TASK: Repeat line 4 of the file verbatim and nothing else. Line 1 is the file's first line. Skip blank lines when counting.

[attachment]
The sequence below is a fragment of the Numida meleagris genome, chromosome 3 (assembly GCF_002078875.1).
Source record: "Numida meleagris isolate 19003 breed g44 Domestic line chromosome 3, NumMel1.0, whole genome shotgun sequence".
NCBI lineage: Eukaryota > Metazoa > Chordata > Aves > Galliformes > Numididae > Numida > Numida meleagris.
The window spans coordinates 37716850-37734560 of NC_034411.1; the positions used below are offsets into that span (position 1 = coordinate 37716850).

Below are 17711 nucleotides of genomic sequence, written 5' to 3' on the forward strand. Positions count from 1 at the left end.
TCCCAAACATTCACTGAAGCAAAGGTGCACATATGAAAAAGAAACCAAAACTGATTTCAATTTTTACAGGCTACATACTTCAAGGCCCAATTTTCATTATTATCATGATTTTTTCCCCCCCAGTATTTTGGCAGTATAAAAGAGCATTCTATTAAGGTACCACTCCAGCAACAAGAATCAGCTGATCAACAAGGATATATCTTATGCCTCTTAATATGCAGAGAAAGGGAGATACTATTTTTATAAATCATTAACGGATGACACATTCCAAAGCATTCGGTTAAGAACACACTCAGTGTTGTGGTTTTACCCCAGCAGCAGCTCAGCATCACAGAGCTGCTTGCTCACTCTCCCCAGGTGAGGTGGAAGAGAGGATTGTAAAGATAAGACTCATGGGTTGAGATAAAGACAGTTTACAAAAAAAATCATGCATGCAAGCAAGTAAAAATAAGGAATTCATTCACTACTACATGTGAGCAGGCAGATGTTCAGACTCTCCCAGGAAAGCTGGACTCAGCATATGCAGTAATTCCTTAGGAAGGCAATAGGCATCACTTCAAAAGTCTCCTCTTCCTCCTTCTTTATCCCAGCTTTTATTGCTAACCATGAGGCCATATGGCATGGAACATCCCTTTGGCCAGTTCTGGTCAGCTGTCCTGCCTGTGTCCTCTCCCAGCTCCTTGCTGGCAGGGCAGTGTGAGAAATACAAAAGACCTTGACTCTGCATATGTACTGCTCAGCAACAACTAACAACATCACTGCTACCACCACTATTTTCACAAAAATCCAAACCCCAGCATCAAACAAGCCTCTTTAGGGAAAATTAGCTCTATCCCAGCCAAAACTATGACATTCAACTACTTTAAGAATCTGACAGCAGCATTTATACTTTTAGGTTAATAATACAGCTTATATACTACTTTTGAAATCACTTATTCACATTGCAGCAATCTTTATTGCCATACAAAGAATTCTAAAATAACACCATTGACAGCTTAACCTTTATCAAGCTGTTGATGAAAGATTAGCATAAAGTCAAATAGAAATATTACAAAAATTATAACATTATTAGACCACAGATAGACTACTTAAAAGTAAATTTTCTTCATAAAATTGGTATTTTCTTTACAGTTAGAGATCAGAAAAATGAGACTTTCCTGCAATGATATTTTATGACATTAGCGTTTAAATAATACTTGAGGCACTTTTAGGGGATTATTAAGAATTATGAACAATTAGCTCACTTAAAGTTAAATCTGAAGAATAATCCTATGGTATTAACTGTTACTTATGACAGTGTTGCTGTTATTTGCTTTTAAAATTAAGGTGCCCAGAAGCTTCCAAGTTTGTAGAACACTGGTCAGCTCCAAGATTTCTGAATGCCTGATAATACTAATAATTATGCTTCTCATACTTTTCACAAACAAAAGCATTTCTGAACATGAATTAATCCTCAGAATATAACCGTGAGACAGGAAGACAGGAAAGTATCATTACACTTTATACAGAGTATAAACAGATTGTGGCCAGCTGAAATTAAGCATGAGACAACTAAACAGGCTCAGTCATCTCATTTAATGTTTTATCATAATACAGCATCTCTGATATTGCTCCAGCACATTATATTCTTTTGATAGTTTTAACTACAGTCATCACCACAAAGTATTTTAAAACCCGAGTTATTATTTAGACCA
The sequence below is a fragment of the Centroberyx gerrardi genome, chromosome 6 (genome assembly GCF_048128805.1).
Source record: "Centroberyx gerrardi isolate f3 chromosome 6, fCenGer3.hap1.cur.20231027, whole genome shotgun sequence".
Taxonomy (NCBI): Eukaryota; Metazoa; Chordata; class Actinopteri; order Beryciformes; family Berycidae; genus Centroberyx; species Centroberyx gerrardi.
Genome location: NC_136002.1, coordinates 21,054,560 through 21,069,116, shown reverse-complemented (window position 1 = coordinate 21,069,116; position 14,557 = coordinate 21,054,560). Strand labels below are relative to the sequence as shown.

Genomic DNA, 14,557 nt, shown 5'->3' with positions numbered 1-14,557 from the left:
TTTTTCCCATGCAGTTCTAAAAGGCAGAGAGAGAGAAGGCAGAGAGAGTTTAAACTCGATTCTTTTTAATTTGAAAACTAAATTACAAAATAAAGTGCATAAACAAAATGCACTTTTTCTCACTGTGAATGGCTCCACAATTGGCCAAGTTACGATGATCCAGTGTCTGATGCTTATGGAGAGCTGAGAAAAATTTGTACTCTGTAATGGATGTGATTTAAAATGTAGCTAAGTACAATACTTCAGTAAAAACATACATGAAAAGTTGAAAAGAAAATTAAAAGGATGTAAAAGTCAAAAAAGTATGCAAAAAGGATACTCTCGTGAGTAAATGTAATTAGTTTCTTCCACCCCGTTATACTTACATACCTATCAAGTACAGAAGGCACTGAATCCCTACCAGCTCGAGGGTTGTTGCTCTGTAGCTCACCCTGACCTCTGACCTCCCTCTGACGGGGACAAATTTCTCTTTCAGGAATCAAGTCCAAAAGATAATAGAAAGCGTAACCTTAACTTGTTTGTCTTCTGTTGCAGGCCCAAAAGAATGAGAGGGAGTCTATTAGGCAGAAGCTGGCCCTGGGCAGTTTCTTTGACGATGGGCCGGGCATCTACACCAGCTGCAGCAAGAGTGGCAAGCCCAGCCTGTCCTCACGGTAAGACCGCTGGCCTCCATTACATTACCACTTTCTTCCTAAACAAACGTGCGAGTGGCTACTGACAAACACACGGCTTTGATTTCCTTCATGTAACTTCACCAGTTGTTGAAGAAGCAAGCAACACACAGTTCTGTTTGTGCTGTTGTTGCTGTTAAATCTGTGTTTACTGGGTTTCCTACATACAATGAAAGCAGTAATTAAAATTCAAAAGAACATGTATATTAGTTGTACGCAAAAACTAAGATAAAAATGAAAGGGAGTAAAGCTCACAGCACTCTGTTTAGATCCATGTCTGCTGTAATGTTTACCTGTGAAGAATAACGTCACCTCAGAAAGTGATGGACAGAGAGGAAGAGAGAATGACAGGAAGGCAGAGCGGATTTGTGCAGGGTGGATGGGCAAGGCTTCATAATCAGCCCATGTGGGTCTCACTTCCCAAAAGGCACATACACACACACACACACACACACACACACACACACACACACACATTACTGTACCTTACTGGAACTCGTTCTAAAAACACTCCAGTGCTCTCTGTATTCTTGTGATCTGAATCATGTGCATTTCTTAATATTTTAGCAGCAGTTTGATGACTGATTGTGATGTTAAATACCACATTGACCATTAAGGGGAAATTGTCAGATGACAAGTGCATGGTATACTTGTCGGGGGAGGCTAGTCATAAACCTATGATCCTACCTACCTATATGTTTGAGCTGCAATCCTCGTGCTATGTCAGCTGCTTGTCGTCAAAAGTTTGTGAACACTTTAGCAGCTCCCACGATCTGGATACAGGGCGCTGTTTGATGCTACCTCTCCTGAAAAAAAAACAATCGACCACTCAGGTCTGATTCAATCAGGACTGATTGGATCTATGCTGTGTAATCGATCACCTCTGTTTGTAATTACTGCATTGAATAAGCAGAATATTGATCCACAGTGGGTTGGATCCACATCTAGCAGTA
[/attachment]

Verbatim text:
The window spans coordinates 37716850-37734560 of NC_034411.1; the positions used below are offsets into that span (position 1 = coordinate 37716850).